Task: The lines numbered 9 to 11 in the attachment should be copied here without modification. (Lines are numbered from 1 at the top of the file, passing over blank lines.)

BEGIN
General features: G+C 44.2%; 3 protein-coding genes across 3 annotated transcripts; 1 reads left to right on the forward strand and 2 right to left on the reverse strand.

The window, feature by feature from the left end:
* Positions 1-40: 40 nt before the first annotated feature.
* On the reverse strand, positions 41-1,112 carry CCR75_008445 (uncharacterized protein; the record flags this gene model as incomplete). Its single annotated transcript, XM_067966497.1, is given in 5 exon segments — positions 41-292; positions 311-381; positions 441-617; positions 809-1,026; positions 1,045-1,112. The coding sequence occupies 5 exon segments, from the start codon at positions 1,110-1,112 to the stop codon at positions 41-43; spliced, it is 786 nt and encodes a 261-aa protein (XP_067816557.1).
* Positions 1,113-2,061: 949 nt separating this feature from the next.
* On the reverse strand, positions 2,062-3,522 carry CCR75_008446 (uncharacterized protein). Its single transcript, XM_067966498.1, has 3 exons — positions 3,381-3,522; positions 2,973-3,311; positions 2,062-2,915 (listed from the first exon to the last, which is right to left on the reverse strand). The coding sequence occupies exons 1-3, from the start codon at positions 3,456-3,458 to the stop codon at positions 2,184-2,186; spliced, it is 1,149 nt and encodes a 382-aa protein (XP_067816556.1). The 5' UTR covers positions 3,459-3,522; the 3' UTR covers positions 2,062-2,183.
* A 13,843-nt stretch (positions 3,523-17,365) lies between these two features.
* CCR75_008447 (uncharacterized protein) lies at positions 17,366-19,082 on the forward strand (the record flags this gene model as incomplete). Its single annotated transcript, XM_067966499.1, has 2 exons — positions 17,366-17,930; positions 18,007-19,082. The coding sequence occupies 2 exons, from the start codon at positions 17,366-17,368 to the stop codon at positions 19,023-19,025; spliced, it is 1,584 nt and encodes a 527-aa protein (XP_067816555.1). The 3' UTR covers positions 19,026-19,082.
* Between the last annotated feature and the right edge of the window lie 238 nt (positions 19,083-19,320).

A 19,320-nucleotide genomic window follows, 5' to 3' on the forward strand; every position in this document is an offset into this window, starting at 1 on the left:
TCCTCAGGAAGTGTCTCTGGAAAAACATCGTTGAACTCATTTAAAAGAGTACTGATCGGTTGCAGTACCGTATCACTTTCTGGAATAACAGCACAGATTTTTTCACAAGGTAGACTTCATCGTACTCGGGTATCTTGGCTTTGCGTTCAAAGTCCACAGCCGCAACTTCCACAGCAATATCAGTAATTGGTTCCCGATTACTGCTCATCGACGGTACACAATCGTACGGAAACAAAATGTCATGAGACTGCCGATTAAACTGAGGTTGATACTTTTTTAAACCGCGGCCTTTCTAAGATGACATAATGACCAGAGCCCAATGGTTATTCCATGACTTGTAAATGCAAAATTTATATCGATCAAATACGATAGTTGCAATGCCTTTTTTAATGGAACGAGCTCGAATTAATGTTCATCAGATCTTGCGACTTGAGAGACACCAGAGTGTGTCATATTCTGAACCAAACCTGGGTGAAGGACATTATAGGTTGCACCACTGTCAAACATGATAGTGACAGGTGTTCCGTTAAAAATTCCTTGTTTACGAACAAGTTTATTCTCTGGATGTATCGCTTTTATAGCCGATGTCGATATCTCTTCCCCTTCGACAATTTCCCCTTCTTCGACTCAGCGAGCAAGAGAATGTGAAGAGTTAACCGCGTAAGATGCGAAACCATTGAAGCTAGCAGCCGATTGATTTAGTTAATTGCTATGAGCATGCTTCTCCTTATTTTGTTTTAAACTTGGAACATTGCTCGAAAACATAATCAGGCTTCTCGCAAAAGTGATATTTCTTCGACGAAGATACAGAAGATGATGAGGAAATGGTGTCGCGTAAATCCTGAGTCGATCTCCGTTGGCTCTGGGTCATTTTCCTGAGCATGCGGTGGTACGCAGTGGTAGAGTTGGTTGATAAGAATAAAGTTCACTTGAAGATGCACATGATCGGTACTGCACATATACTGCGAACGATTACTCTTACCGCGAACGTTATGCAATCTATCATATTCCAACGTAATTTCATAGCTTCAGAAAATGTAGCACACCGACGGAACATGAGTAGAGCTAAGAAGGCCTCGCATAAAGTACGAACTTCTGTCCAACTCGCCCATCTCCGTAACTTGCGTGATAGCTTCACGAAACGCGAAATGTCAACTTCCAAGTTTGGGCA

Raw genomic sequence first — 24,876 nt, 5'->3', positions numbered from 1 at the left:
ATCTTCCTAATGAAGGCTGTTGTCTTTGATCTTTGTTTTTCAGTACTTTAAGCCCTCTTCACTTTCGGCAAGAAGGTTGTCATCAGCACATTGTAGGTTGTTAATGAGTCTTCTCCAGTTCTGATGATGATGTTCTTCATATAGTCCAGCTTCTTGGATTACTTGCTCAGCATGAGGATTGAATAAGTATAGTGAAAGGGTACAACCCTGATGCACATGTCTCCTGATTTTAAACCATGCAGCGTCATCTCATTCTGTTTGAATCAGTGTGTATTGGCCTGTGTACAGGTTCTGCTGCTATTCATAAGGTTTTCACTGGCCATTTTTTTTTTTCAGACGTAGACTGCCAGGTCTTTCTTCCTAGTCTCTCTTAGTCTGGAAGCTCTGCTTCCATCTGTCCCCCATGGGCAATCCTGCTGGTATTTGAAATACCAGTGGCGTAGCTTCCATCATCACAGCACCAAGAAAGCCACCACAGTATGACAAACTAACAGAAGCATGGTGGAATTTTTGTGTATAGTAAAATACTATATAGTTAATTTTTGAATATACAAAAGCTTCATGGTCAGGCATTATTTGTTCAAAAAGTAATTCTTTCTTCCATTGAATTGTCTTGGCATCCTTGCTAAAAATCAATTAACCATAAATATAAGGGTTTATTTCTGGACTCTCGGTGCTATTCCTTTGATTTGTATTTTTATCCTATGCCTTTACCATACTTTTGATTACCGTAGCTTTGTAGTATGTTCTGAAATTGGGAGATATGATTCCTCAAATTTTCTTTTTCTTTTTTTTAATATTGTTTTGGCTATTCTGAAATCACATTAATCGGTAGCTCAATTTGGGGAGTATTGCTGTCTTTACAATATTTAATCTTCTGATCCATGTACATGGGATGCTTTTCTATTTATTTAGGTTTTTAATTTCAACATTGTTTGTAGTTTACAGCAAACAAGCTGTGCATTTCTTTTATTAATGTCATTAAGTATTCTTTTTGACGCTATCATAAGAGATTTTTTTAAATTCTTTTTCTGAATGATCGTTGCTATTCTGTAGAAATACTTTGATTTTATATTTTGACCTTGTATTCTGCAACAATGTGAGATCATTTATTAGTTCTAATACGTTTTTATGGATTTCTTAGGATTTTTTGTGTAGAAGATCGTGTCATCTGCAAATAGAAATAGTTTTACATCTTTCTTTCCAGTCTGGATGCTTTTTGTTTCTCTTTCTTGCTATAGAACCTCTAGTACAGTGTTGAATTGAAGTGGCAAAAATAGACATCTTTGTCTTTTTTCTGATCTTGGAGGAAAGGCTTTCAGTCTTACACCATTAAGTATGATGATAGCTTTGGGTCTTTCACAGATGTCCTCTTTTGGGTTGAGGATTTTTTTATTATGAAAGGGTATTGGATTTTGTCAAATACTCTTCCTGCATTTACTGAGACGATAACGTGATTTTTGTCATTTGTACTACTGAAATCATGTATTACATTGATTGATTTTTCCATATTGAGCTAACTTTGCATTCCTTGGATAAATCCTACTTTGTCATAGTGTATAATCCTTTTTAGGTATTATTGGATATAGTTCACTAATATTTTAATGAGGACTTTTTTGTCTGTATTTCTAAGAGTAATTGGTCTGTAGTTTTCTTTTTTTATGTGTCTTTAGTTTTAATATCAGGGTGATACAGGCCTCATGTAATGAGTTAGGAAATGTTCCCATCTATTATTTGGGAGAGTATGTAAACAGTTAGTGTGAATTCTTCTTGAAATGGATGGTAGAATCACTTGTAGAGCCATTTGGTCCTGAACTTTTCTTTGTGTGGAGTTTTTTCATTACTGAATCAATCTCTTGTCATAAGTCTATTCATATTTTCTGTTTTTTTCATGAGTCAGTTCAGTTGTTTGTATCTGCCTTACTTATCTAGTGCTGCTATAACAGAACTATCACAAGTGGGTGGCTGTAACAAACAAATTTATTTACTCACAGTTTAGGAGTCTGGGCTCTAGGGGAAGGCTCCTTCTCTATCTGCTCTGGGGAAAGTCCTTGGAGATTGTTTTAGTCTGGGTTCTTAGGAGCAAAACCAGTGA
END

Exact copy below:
* Between the last annotated feature and the right edge of the window lie 238 nt (positions 19,083-19,320).

A 19,320-nucleotide genomic window follows, 5' to 3' on the forward strand; every position in this document is an offset into this window, starting at 1 on the left:
TCCTCAGGAAGTGTCTCTGGAAAAACATCGTTGAACTCATTTAAAAGAGTACTGATCGGTTGCAGTACCGTATCACTTTCTGGAATAACAGCACAGATTTTTTCACAAGGTAGACTTCATCGTACTCGGGTATCTTGGCTTTGCGTTCAAAGTCCACAGCCGCAACTTCCACAGCAATATCAGTAATTGGTTCCCGATTACTGCTCATCGACGGTACACAATCGTACGGAAACAAAATGTCATGAGACTGCCGATTAAACTGAGGTTGATACTTTTTTAAACCGCGGCCTTTCTAAGATGACATAATGACCAGAGCCCAATGGTTATTCCATGACTTGTAAATGCAAAATTTATATCGATCAAATACGATAGTTGCAATGCCTTTTTTAATGGAACGAGCTCGAATTAATGTTCATCAGATCTTGCGACTTGAGAGACACCAGAGTGTGTCATATTCTGAACCAAACCTGGGTGAAGGACATTATAGGTTGCACCACTGTCAAACATGATAGTGACAGGTGTTCCGTTAAAAATTCCTTGTTTACGAACAAGTTTATTCTCTGGATGTATCGCTTTTATAGCCGATGTCGATATCTCTTCCCCTTCGACAATTTCCCCTTCTTCGACTCAGCGAGCAAGAGAATGTGAAGAGTTAACCGCGTAAGATGCGAAACCATTGAAGCTAGCAGCCGATTGATTTAGTTAATTGCTATGAGCATGCTTCTCCTTATTTTGTTTTAAACTTGGAACATTGCTCGAAAACATAATCAGGCTTCTCGCAAAAGTGATATTTCTTCGACGAAGATACAGAAGATGATGAGGAAATGGTGTCGCGTAAATCCTGAGTCGATCTCCGTTGGCTCTGGGTCATTTTCCTGAGCATGCGGTGGTACGCAGTGGTAGAGTTGGTTGATAAGAATAAAGTTCACTTGAAGATGCACATGATCGGTACTGCACATATACTGCGAACGATTACTCTTACCGCGAACGTTATGCAATCTATCATATTCCAACGTAATTTCATAGCTTCAGAAAATGTAGCACACCGACGGAACATGAGTAGAGCTAAGAAGGCCTCGCATAAAGTACGAACTTCTGTCCAACTCGCCCATCTCCGTAACTTGCGTGATAGCTTCACGAAACGCGAAATGTCAACTTCCAAGTTTGGGCA